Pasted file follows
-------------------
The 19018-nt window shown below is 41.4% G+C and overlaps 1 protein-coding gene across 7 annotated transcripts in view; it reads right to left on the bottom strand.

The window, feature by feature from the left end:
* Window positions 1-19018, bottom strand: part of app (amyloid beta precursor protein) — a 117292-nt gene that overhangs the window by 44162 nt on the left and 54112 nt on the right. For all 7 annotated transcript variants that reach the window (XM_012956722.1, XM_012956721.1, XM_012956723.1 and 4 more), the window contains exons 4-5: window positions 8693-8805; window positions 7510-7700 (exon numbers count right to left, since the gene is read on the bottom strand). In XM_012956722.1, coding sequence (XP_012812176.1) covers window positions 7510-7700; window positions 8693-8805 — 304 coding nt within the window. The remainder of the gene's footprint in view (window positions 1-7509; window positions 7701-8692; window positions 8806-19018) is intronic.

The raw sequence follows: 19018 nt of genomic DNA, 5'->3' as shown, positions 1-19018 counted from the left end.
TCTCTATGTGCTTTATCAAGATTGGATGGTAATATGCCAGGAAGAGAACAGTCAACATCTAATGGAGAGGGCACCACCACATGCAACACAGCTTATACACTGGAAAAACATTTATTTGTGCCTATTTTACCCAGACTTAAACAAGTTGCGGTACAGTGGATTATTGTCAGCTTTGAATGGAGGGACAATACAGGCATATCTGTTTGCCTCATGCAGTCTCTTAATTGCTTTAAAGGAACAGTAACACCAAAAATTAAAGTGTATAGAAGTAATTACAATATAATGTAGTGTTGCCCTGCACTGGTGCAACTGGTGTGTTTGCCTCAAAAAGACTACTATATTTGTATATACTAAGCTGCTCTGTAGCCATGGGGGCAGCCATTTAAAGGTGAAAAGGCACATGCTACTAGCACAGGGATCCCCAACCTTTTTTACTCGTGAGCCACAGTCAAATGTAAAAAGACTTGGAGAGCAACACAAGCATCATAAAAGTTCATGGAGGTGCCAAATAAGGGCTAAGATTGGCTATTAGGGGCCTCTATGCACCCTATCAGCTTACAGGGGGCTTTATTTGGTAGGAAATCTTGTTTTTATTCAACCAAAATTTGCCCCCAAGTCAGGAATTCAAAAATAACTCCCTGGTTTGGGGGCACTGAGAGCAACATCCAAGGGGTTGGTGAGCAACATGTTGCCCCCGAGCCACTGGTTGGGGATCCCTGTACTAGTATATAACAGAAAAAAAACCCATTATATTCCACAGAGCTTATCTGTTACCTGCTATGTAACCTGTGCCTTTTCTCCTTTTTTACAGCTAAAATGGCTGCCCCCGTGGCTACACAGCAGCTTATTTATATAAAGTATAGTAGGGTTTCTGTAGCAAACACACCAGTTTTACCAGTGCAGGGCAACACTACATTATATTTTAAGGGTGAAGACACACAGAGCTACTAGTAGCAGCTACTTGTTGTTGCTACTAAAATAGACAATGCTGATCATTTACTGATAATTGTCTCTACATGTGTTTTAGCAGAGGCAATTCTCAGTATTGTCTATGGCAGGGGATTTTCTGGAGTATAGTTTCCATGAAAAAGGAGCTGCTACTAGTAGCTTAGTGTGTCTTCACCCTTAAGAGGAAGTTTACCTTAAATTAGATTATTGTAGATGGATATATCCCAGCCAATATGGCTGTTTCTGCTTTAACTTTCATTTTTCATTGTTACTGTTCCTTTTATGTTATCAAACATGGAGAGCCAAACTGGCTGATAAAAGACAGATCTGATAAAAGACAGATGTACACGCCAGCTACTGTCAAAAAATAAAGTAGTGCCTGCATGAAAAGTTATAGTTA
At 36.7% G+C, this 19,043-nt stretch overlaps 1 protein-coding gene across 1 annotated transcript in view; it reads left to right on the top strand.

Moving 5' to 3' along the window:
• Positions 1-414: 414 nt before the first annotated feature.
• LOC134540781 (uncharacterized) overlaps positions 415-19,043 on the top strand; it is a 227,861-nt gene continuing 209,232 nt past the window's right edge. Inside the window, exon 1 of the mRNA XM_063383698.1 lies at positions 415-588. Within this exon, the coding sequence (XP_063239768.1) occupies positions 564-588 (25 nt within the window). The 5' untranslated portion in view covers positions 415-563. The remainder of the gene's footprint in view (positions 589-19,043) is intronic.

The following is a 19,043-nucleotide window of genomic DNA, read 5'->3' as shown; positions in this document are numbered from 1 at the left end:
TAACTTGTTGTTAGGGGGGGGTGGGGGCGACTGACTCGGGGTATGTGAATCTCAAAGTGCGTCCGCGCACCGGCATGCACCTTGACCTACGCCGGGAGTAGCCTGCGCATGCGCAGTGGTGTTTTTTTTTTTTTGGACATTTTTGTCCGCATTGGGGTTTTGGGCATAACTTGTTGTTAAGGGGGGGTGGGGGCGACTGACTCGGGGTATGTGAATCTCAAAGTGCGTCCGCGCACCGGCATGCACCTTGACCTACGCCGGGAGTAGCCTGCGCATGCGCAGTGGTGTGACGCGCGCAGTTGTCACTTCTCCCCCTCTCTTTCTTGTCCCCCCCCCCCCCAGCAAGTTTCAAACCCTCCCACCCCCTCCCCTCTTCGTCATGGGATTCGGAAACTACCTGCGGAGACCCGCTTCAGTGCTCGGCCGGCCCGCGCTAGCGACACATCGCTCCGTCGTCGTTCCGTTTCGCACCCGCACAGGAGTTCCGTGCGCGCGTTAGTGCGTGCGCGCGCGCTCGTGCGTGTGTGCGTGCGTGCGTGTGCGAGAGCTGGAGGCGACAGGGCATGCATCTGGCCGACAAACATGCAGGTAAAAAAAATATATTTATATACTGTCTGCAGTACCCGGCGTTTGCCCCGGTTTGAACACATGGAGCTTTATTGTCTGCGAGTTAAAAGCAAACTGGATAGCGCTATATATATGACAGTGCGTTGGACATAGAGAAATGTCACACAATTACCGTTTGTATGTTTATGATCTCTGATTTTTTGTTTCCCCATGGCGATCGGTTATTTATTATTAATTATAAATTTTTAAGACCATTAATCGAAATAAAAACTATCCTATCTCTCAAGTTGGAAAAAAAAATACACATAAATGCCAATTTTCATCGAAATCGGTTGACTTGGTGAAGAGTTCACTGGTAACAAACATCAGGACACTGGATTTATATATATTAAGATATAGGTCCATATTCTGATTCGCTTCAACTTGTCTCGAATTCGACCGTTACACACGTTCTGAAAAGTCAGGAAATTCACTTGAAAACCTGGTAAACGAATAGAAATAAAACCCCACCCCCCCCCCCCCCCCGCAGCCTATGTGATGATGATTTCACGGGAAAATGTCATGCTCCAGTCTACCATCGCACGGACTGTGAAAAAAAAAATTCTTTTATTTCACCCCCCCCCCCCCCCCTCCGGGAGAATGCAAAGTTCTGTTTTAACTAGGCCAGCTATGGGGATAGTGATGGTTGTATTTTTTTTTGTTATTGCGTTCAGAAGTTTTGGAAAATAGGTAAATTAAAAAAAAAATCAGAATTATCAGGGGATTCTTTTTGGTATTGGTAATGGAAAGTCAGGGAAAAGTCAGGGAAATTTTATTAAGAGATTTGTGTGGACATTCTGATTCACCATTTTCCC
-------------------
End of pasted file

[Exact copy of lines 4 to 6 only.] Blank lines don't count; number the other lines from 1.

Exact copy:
The raw sequence follows: 19018 nt of genomic DNA, 5'->3' as shown, positions 1-19018 counted from the left end.
TCTCTATGTGCTTTATCAAGATTGGATGGTAATATGCCAGGAAGAGAACAGTCAACATCTAATGGAGAGGGCACCACCACATGCAACACAGCTTATACACTGGAAAAACATTTATTTGTGCCTATTTTACCCAGACTTAAACAAGTTGCGGTACAGTGGATTATTGTCAGCTTTGAATGGAGGGACAATACAGGCATATCTGTTTGCCTCATGCAGTCTCTTAATTGCTTTAAAGGAACAGTAACACCAAAAATTAAAGTGTATAGAAGTAATTACAATATAATGTAGTGTTGCCCTGCACTGGTGCAACTGGTGTGTTTGCCTCAAAAAGACTACTATATTTGTATATACTAAGCTGCTCTGTAGCCATGGGGGCAGCCATTTAAAGGTGAAAAGGCACATGCTACTAGCACAGGGATCCCCAACCTTTTTTACTCGTGAGCCACAGTCAAATGTAAAAAGACTTGGAGAGCAACACAAGCATCATAAAAGTTCATGGAGGTGCCAAATAAGGGCTAAGATTGGCTATTAGGGGCCTCTATGCACCCTATCAGCTTACAGGGGGCTTTATTTGGTAGGAAATCTTGTTTTTATTCAACCAAAATTTGCCCCCAAGTCAGGAATTCAAAAATAACTCCCTGGTTTGGGGGCACTGAGAGCAACATCCAAGGGGTTGGTGAGCAACATGTTGCCCCCGAGCCACTGGTTGGGGATCCCTGTACTAGTATATAACAGAAAAAAAACCCATTATATTCCACAGAGCTTATCTGTTACCTGCTATGTAACCTGTGCCTTTTCTCCTTTTTTACAGCTAAAATGGCTGCCCCCGTGGCTACACAGCAGCTTATTTATATAAAGTATAGTAGGGTTTCTGTAGCAAACACACCAGTTTTACCAGTGCAGGGCAACACTACATTATATTTTAAGGGTGAAGACACACAGAGCTACTAGTAGCAGCTACTTGTTGTTGCTACTAAAATAGACAATGCTGATCATTTACTGATAATTGTCTCTACATGTGTTTTAGCAGAGGCAATTCTCAGTATTGTCTATGGCAGGGGATTTTCTGGAGTATAGTTTCCATGAAAAAGGAGCTGCTACTAGTAGCTTAGTGTGTCTTCACCCTTAAGAGGAAGTTTACCTTAAATTAGATTATTGTAGATGGATATATCCCAGCCAATATGGCTGTTTCTGCTTTAACTTTCATTTTTCATTGTTACTGTTCCTTTTATGTTATCAAACATGGAGAGCCAAACTGGCTGATAAAAGACAGATCTGATAAAAGACAGATGTACACGCCAGCTACTGTCAAAAAATAAAGTAGTGCCTGCATGAAAAGTTATAGTTA
At 36.7% G+C, this 19,043-nt stretch overlaps 1 protein-coding gene across 1 annotated transcript in view; it reads left to right on the top strand.